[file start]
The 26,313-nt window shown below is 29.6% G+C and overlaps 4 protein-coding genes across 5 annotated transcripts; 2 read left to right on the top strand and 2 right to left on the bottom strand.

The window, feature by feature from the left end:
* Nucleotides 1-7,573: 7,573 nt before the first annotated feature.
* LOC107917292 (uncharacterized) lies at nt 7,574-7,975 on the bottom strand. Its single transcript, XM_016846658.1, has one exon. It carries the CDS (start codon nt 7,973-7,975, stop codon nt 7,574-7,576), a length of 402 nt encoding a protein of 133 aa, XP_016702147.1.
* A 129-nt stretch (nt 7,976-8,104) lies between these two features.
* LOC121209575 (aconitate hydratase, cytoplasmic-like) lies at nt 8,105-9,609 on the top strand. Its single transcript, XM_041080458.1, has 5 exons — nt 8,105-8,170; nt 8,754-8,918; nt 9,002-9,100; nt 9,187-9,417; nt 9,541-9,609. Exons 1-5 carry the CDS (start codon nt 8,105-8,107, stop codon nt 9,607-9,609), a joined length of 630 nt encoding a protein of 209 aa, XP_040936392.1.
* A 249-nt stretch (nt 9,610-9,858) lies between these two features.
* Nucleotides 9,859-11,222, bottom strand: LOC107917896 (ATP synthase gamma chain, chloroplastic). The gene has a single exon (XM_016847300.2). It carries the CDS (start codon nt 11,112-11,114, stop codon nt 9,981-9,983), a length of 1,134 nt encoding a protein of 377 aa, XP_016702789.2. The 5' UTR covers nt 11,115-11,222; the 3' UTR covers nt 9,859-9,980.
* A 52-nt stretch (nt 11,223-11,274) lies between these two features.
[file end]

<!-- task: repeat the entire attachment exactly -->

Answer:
The 26,313-nt window shown below is 29.6% G+C and overlaps 4 protein-coding genes across 5 annotated transcripts; 2 read left to right on the top strand and 2 right to left on the bottom strand.

The window, feature by feature from the left end:
* Nucleotides 1-7,573: 7,573 nt before the first annotated feature.
* LOC107917292 (uncharacterized) lies at nt 7,574-7,975 on the bottom strand. Its single transcript, XM_016846658.1, has one exon. It carries the CDS (start codon nt 7,973-7,975, stop codon nt 7,574-7,576), a length of 402 nt encoding a protein of 133 aa, XP_016702147.1.
* A 129-nt stretch (nt 7,976-8,104) lies between these two features.
* LOC121209575 (aconitate hydratase, cytoplasmic-like) lies at nt 8,105-9,609 on the top strand. Its single transcript, XM_041080458.1, has 5 exons — nt 8,105-8,170; nt 8,754-8,918; nt 9,002-9,100; nt 9,187-9,417; nt 9,541-9,609. Exons 1-5 carry the CDS (start codon nt 8,105-8,107, stop codon nt 9,607-9,609), a joined length of 630 nt encoding a protein of 209 aa, XP_040936392.1.
* A 249-nt stretch (nt 9,610-9,858) lies between these two features.
* Nucleotides 9,859-11,222, bottom strand: LOC107917896 (ATP synthase gamma chain, chloroplastic). The gene has a single exon (XM_016847300.2). It carries the CDS (start codon nt 11,112-11,114, stop codon nt 9,981-9,983), a length of 1,134 nt encoding a protein of 377 aa, XP_016702789.2. The 5' UTR covers nt 11,115-11,222; the 3' UTR covers nt 9,859-9,980.
* A 52-nt stretch (nt 11,223-11,274) lies between these two features.